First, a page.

Obama in the White House? … Analyzing the American Mind
If one were to put America on the couch and probe into the question of whether the country is ready for a Barack Obama presidency, what would be the results? In this ‘analysis’ by French psychoanalyst Daniel Sibony, the writer delves into some of the more disturbing aspects of what America REALLY thinks …
“Americans – subconsciously, of course – won’t like having a president named Barack Hussein. That is indeed his name, and they know, even if they also know that they shouldn’t mention it, that his origins shouldn’t matter. It’s in bad taste blaming someone for their origins. But ‘Hussein’ isn’t going away.”
By Daniel Sibony, writer and psychoanalyst*
Translated By Kate Davis
February 5, 2008
France – Liberation – Original Article (English)
Can we say that in France, there is a kind of consensus for Obama? Undoubtedly … Just as there was for Al Gore (and for others choices that the United States has not made). Drat, why don’t they listen to “us”?
In discussions here, the choice is unanimous: it’s Obama who wins; he’s clearly the one who’s needed. First of all, he’s Black, which is already very good, both for the Yankees he will lead from the White House and for the Whites here who choose him,
thereby proving that all involved have an open mind: and more than open: bold and innovative. And then he has promised to raise wages, open universities to the poor, withdraw troops from Iraq, perhaps spending billions – not to revive the economy like the awful Bush wants to do – but to create jobs (yes, funding for job creation: this method works so well here that they need to borrow the money from us). In short, this is a debate with the kind of consensus we’d like to build here and denounce in passing before giving in to it because it’s “realistic.”
In fact, Obama has a chance. He’s “nice” and he speaks well; his clear and decisive sentences give the public the impression (or the illusion?) of accessibility, a little like Sarkozy but more reserved; accessibility to someone with some punch, who will tackle reality head-on and change it, yes: he’s so close, eager to take action, impatient to get going, trim out the soft or worn out parts, the flabby tissue; in his hands it will be pruned, rejuvenated, just like Obama, who has youth to spare. And if there is resistance, he will lay down his more sophisticated tools, and will go at it with his “bared teeth.”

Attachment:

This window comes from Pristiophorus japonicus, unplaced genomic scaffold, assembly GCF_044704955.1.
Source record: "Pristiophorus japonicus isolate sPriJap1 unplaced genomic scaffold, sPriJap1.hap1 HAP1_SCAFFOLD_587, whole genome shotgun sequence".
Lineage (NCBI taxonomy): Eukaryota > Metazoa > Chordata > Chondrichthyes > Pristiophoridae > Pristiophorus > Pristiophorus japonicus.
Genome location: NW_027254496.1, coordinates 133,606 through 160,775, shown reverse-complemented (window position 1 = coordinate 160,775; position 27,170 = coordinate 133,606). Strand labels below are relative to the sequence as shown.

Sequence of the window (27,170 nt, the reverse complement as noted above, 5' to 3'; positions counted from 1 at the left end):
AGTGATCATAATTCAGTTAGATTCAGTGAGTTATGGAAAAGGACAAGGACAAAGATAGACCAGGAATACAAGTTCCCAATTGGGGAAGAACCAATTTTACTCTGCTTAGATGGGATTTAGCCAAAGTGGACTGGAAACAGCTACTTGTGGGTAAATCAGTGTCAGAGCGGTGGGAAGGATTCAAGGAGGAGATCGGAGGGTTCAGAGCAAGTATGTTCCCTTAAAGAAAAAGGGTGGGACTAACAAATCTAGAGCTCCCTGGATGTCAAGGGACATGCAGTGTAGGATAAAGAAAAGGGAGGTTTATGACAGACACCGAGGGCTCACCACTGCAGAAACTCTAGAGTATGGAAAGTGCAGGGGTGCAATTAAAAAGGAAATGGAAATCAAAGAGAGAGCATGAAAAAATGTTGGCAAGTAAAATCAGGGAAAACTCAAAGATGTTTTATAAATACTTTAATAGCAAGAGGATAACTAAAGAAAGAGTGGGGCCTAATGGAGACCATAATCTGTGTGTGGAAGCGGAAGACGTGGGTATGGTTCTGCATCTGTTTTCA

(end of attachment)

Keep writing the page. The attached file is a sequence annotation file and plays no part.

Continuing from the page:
Then there are the effects of the subconscious, which could disrupt this conception. There is one such meandering idea which, unfortunately, could stop it: that is that Americans – subconsciously, of course – won’t like having a president named Barack Hussein. That is indeed his name, and they know, even if they also know that they shouldn’t mention it, that his origins shouldn’t matter. It’s in bad taste, blaming someone for their origins. But “Hussein” isn’t going away.
Certainly, he’s not Saddam Hussein, but this is a “recurring” factor, especially when combined with the idea (which is also repressed, but present and active even in its repression) that, as a child, he received a dose of Islamic education. At an age when there is no critical thinking, when things leave a mark on the memory without any “reduction.” This is an established fact, but it’s also repressed. However, a bit of reflection will reveal that this is rather positive: that if one has a fundamentalist background as an infant which is then buried beneath a layer of “Christian kindness,” because he converted, it’s possible to have more flexibility with this fundamentalism, a more rounded approach that’s less cowboy and more cooperative, more fraternal.
READ THE REST AT WORLDMEETS.US, along with continuing translated foreign news coverage of the U.S. election